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Rise In Exercise Related Injuries As People Workout At Home

woman helping sportsman with injury during cardio training 3760275

Fitness goers are incurring injury as they make the most of their daily exercise allocation and new home workout routines, according to new research.

Data shows a sharp rise in injury-related internet searches, including those commonly associated with home exercise and running, since Monday 23 March, the date Boris Johnson announced that all but essential businesses were to close with immediate effect, found the research by fit4thefight, an initiative created to help fitness professionals to continue offering their services during the current COVID-19 lockdown.

Google searches for knee pain have increased 471%, in the six weeks since strict movement rules were placed on the British public, while searches for sprained ankle increased 267% in the same time period.

Online queries for low back pain have increased by 157% in a month and a half, as Britons use incorrect form and posture for home workouts, which include squats and lunges.

Searches for solutions to press up pain were also at a 12-month high, with poor technique likely to increase the strain on joints.

The data also shows an increase in pained runners, with searches for shin splints up 194% since 23 March. Queries for pulled muscles are also up 80%, as Brits do their own unguided workouts using makeshift equipment.

The increased appetite for running outdoors comes as exercise is one of the few activities housebound Britons can leave their homes to do, while friends and family challenge each other to take part in exercise and donate to charity via social media. The popularity of home workouts led by Joe Wicks has also seen a wave of new people exercise from home.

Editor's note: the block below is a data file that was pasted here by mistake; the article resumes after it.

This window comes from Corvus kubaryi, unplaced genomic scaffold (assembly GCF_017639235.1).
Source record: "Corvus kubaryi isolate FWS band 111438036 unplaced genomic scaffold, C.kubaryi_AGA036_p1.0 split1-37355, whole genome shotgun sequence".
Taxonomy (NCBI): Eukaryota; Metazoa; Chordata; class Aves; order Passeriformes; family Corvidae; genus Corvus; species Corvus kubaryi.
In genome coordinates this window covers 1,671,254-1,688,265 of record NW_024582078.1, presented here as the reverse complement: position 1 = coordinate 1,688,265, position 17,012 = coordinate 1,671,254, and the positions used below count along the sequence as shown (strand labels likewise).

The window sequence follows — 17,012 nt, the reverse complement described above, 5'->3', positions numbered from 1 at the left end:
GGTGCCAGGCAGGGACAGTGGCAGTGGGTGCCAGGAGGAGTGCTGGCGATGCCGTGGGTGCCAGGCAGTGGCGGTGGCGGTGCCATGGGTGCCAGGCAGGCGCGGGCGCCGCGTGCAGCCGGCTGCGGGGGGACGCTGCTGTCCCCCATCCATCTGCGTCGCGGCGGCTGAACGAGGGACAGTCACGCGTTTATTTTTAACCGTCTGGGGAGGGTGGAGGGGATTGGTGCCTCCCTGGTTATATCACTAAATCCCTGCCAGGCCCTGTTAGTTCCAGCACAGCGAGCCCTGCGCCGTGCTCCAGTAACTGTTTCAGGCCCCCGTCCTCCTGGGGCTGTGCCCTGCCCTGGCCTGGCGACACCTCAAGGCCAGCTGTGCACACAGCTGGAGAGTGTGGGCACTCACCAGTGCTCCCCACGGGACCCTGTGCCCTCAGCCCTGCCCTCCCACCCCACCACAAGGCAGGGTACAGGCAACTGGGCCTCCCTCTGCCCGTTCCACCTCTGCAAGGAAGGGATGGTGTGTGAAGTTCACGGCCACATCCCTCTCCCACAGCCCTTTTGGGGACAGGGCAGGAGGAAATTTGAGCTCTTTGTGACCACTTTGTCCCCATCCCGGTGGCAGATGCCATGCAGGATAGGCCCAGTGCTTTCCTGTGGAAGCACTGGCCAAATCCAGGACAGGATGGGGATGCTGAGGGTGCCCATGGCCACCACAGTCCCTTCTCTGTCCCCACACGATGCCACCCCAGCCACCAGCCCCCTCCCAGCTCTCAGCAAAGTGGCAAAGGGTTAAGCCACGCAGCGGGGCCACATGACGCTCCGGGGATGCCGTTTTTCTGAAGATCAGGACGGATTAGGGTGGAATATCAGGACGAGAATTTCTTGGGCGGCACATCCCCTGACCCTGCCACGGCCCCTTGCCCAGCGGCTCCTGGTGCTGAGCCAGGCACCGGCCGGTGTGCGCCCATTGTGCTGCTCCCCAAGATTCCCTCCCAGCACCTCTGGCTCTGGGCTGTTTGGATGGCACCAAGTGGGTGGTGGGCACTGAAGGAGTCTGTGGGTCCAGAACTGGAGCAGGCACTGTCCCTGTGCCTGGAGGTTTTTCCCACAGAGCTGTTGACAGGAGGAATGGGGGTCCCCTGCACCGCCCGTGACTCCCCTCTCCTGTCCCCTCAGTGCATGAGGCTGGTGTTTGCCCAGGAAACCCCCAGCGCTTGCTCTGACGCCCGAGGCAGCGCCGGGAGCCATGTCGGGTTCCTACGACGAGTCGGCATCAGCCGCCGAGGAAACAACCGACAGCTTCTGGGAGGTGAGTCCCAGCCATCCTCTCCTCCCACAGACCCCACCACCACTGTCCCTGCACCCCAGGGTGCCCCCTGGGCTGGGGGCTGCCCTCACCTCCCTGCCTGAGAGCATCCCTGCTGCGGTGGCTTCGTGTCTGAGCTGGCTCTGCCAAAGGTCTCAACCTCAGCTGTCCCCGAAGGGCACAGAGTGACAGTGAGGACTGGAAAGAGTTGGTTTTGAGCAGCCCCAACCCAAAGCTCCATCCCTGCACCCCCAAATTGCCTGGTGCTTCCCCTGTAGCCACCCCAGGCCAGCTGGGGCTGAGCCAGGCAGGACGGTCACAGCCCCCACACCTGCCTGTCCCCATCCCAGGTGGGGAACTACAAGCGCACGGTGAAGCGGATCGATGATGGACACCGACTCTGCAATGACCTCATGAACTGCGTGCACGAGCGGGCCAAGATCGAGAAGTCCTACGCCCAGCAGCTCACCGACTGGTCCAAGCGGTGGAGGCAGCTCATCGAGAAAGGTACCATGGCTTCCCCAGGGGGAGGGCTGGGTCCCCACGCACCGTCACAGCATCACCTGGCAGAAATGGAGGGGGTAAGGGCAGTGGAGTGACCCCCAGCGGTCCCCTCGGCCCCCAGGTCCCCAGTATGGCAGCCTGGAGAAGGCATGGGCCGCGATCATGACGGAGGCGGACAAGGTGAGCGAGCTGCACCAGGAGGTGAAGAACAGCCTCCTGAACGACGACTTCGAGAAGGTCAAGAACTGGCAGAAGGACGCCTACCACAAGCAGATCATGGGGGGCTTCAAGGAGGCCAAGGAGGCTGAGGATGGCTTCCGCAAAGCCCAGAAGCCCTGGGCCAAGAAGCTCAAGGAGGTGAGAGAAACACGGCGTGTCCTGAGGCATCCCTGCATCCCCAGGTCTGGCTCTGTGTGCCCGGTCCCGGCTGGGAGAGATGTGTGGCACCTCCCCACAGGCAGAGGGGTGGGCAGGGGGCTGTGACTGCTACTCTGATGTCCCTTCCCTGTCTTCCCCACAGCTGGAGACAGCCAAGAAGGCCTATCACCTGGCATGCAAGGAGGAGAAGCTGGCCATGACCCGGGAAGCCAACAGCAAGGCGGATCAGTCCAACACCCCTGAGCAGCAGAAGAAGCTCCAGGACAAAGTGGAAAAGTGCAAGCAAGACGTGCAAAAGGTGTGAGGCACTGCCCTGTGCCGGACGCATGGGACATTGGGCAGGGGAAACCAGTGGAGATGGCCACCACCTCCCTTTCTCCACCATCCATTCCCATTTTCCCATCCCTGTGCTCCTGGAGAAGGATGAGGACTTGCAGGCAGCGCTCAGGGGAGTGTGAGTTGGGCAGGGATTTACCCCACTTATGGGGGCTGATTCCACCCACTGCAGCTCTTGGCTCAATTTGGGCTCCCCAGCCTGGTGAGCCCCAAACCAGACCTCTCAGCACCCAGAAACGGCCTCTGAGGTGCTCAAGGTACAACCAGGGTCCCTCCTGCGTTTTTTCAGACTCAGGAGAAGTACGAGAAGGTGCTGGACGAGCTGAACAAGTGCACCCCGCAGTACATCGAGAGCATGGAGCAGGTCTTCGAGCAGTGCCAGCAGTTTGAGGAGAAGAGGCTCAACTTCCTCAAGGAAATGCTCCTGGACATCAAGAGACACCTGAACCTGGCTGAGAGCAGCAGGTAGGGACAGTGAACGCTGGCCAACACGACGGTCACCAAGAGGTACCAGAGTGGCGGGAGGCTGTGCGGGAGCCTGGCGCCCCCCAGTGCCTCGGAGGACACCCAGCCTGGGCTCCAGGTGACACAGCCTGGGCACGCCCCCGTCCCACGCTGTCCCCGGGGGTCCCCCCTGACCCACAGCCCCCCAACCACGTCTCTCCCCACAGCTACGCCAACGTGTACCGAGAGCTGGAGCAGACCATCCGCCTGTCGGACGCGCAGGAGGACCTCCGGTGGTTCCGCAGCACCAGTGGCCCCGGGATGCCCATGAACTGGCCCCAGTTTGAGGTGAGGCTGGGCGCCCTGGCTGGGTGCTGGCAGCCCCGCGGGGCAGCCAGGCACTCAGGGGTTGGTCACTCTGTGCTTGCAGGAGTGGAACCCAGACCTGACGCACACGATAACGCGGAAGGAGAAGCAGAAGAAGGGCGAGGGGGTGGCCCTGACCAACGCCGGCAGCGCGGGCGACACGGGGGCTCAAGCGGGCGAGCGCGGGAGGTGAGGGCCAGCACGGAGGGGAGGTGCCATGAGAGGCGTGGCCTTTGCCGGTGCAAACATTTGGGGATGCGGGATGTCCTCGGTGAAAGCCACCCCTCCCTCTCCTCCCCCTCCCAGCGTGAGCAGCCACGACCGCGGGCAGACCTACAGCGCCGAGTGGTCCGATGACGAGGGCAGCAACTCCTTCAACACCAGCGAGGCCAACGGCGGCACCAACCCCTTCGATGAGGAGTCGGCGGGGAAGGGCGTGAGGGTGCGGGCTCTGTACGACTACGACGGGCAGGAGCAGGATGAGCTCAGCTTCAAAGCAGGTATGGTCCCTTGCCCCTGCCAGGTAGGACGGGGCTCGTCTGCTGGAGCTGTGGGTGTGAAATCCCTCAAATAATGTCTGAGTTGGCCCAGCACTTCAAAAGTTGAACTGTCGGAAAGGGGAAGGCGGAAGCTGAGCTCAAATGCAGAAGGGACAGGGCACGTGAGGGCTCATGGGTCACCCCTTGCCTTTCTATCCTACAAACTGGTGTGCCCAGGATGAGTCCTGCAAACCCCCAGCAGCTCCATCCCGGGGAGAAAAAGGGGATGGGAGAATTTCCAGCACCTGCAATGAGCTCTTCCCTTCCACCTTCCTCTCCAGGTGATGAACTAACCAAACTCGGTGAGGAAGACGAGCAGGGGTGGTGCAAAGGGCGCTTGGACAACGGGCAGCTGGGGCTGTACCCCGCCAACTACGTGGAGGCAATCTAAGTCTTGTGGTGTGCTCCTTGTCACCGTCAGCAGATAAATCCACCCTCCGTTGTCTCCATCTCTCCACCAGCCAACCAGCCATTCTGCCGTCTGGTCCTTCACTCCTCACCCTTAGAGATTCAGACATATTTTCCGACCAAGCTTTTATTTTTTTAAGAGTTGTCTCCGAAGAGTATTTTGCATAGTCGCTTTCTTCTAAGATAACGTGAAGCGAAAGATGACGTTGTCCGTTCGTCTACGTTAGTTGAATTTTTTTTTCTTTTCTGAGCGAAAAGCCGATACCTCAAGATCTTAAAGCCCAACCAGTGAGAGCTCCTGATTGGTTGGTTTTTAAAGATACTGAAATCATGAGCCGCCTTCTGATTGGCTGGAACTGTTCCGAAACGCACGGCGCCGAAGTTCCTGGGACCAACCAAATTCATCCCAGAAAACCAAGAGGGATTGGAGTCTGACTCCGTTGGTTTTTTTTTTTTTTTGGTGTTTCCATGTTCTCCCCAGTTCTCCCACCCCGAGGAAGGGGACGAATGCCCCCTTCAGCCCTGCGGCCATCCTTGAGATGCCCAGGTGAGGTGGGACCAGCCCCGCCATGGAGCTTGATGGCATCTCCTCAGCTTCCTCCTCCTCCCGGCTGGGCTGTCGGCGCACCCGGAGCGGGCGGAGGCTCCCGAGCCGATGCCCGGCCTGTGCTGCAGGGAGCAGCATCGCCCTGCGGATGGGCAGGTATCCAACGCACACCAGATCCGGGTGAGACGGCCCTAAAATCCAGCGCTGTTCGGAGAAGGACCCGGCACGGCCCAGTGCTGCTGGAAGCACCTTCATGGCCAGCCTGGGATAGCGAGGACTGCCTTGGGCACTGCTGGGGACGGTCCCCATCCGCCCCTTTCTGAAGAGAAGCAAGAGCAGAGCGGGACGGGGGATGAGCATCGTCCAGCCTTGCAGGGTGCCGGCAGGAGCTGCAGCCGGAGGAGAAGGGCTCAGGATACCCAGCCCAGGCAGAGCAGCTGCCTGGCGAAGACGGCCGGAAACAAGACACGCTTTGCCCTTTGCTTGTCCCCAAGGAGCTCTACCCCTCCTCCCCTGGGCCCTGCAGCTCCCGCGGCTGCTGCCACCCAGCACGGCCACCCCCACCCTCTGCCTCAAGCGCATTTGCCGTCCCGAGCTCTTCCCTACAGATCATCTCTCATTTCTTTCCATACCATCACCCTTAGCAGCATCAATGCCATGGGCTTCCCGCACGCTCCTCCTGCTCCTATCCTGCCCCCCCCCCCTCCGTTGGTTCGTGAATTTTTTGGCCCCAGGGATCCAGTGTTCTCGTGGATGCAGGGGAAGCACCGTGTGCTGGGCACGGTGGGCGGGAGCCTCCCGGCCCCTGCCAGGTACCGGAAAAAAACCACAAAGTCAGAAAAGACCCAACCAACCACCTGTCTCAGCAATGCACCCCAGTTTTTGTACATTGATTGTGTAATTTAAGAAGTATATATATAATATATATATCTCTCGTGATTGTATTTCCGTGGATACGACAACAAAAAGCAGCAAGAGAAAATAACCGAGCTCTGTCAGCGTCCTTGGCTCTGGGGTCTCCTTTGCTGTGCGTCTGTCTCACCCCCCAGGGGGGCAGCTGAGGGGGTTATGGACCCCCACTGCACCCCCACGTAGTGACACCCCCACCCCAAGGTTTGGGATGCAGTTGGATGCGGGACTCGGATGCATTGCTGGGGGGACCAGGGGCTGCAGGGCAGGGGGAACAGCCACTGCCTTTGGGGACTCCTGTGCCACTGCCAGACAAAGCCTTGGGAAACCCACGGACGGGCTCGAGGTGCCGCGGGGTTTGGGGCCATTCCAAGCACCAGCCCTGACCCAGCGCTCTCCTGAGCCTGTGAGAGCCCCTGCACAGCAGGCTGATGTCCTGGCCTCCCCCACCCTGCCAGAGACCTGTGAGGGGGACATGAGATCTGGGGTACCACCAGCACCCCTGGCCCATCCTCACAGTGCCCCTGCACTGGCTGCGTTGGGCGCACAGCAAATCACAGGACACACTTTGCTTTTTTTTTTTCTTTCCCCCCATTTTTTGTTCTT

Due to hospital pressures and fears of infection, A&E department also recorded their lowest attendance in a decade during March, as the public turn to the internet to diagnose their medical problems and injuries before contacting a medical professional.

Anthony Franklin, founder and CEO of fit4thefight commented: “It is great to see millions of Britons increasing the amount of exercise they do while observing lockdown rules. However, the lack of guidance from professionals and equipment means that the level of injuries has surged.

We would encourage people to seek advice from fitness professionals and personal trainers, and where possible complete exercise techniques and classes specifically tailored to them and their objectives.

fit4thefight enables consumers to book one-to-one and group sessions helping people stay active while staying home, and the app is full of choice and diverse classes.”

While fitness apps including Strava, Nike Training Club, and Map My Run have seen spikes in downloads over the past six weeks, fit4thefight, the fibodo powered app to enable PTs to continue to deliver tailored classes to their clients, remotely, is on track to sign-up 500 personal trainers in May, and has already reached over 200,000 individuals to date.

To find out more about fibodo, visit